Merriam-Webster’s Word of the Day for August 8, 2020 is:
beholden • bih-HOHL-dun • adjective
: being under obligation for a favor or gift : indebted
“When the Second Continental Congress ratified the final text of this Declaration of Independence on July 4, 1776, it was launching into uncharted territory. They were creating a vision for a country that did not yet exist. As Ronald Reagan would later say, ‘This idea that government is beholden to the people, that it has no other source of power except the sovereign people, is still the newest and the most unique idea in all the long history of man’s relation to man.'” — Brad Wenstrup, The Cincinnati (Ohio) Enquirer, 4 July 2020
“Group sizes will remain beholden to the gatherings limits put in place by the governor’s state of emergency order for managing the state’s economy and government amid the COVID-19 pandemic.” — Michael Frett, The St. Albans (Vermont) Messenger, 23 June 2020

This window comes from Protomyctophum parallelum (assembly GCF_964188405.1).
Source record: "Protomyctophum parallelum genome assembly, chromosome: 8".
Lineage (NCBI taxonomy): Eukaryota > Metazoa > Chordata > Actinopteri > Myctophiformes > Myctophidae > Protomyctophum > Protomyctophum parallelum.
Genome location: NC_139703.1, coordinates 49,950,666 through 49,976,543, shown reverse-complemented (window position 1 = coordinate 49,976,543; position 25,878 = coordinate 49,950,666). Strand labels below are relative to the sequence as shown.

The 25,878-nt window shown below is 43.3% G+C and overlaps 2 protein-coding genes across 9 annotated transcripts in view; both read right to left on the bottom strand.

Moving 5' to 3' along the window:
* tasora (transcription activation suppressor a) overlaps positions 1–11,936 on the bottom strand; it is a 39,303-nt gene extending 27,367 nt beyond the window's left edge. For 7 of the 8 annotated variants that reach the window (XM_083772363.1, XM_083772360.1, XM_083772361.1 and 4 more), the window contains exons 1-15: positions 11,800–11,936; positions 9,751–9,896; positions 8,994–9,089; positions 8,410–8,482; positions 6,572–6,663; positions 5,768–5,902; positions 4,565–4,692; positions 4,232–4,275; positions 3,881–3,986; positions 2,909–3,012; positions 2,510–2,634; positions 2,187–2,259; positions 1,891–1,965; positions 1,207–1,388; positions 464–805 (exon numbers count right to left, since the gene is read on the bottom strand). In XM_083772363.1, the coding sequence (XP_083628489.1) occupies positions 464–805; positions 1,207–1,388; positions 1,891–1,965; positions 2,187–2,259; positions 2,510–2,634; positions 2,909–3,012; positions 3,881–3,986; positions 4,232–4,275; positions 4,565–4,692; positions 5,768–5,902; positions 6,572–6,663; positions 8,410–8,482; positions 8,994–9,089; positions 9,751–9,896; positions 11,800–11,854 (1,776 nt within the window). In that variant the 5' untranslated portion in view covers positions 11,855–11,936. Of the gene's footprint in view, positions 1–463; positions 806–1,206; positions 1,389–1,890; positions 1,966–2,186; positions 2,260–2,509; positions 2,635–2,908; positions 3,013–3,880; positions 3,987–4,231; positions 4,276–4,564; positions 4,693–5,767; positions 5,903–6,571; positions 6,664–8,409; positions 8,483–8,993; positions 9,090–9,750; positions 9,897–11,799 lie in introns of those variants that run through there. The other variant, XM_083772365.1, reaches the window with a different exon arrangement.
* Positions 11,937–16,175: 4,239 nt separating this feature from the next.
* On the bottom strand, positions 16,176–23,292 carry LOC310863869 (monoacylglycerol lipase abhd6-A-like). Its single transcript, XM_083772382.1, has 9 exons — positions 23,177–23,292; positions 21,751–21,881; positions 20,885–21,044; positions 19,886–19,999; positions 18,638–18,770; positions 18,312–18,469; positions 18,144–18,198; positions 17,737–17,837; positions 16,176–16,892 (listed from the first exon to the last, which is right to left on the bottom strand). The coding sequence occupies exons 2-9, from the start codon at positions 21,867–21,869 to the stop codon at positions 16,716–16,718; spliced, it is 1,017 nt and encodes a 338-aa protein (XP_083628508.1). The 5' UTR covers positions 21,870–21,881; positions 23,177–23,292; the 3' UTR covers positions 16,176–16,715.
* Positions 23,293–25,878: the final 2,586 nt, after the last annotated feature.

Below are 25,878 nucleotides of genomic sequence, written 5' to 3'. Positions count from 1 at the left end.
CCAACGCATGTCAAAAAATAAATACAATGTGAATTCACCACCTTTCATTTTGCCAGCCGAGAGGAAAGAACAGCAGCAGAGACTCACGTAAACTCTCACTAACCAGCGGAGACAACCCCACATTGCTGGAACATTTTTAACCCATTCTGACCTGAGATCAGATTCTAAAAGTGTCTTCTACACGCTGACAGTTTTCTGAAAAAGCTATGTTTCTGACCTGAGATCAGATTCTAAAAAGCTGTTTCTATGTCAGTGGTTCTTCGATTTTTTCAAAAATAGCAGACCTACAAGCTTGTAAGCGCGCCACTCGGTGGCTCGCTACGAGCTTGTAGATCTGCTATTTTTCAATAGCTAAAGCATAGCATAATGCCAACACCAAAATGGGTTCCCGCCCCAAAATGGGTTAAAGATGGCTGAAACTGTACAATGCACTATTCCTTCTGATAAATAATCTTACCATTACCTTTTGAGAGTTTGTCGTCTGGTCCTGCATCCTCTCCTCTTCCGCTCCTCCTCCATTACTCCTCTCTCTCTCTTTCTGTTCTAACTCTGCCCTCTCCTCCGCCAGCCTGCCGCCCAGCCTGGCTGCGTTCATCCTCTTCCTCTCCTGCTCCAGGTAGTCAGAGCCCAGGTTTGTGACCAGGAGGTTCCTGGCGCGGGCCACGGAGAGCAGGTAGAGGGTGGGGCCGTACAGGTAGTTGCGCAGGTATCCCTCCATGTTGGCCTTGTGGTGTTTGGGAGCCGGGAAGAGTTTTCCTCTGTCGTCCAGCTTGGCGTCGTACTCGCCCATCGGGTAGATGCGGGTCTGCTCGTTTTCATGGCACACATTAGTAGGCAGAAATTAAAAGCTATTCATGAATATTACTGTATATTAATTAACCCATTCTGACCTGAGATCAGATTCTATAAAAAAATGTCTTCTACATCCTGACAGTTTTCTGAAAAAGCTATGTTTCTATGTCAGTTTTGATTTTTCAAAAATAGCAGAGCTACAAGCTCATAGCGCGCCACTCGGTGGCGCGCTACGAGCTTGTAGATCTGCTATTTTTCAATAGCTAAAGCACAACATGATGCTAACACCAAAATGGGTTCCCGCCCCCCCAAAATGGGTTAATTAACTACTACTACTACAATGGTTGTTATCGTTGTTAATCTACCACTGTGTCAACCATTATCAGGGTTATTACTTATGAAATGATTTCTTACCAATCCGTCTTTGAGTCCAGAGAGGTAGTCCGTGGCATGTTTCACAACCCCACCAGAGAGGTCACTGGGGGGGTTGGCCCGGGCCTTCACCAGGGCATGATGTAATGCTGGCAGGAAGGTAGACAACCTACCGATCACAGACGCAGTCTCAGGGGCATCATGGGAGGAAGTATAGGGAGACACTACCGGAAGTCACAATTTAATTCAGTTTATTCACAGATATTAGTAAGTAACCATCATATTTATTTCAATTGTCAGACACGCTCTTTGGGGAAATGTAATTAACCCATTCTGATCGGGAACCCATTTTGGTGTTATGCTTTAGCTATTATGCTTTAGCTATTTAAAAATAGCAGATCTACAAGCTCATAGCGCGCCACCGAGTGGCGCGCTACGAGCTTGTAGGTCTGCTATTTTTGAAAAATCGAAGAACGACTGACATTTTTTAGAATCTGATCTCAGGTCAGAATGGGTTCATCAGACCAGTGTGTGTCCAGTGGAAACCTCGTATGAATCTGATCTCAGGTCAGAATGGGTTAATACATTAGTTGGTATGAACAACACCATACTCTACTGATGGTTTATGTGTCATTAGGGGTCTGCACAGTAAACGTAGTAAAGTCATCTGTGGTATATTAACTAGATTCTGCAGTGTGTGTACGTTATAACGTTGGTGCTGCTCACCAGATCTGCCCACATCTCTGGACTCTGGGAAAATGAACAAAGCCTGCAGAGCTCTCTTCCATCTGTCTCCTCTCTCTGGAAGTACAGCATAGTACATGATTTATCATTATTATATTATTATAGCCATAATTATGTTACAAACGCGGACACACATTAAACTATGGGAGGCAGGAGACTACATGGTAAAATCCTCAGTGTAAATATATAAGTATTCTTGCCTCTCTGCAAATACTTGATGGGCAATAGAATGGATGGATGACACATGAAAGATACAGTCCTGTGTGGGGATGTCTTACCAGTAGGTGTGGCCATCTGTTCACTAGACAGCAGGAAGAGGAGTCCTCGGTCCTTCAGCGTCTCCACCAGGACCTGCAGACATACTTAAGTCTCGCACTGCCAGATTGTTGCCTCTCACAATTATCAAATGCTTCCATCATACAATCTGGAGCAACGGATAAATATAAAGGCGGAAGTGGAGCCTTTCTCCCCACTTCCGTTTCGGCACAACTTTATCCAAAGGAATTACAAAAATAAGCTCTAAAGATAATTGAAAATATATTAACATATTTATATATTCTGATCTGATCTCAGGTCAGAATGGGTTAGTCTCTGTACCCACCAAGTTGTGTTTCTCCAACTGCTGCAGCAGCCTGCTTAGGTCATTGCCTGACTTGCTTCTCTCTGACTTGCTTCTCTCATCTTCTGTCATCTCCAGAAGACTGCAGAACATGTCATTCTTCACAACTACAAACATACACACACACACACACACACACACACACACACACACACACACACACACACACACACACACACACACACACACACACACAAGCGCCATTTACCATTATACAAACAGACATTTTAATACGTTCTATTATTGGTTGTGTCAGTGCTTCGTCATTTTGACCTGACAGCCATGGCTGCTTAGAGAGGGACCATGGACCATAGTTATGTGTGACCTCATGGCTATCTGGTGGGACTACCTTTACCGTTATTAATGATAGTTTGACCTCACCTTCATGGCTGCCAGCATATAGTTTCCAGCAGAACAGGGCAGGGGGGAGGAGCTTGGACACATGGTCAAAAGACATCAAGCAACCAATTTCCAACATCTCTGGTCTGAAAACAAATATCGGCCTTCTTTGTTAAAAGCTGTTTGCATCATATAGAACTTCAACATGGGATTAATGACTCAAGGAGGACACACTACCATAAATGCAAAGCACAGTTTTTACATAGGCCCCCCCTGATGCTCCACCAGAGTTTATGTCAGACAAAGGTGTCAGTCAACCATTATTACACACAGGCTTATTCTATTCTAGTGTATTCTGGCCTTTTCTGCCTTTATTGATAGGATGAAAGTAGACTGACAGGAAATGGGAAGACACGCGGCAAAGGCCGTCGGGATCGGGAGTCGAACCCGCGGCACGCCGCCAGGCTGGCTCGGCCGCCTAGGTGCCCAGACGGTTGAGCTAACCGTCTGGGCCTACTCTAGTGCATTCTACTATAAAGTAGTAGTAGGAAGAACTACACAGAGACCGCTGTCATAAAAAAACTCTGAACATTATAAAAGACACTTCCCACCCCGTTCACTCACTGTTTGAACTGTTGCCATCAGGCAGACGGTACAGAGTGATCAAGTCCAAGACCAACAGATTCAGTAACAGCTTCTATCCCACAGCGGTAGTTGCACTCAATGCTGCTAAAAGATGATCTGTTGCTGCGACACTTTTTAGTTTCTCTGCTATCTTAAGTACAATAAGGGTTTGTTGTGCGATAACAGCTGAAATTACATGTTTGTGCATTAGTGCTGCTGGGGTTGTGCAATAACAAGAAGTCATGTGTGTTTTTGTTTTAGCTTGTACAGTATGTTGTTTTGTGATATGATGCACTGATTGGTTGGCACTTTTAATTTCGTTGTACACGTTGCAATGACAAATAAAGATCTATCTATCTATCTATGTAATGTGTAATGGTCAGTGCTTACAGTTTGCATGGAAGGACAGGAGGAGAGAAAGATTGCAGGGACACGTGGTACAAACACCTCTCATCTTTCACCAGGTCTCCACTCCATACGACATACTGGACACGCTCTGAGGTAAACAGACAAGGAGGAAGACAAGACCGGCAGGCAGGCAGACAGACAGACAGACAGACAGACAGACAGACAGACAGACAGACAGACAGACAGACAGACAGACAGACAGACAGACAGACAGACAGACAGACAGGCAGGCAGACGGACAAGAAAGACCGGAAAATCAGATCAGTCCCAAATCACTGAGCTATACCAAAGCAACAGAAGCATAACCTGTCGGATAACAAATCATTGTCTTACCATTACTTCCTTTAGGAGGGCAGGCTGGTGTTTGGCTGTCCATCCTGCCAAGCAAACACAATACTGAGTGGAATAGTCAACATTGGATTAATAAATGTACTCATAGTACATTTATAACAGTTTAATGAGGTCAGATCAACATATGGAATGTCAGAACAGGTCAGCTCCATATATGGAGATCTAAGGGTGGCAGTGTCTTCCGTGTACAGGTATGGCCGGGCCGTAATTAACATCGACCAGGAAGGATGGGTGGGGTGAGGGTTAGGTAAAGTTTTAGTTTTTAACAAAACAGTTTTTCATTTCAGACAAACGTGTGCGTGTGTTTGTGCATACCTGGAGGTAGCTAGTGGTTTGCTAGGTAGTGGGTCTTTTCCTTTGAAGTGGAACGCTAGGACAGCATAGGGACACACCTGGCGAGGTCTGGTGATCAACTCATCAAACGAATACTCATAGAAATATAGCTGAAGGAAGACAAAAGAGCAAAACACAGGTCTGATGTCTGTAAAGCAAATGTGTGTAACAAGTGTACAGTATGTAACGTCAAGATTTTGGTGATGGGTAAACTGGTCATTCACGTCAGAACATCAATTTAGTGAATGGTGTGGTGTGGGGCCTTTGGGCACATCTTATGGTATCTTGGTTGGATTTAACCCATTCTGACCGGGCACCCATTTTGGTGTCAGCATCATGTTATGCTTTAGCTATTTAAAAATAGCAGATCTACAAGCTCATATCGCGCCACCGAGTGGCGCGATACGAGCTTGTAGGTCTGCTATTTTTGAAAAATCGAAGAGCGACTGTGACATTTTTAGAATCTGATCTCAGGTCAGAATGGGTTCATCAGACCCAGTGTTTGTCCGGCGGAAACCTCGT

Did you know?
Have you ever found yourself under obligation to someone else for a gift or favor? It’s a common experience and, not surprisingly, many of the words describing this condition have been part of the English language for centuries. Beholden is recorded in the Middle-English Arthurian poem Sir Gawain and the Green Knight. Indebted, which entered English through Anglo-French, is older and still very much in use. Those who don’t mind sounding like English speakers of yore have another synonym of beholden to choose from: a now-archaic sense of bounden. That word is today more often used with the meaning “made obligatory” or “binding,” as in “our bounden duty.”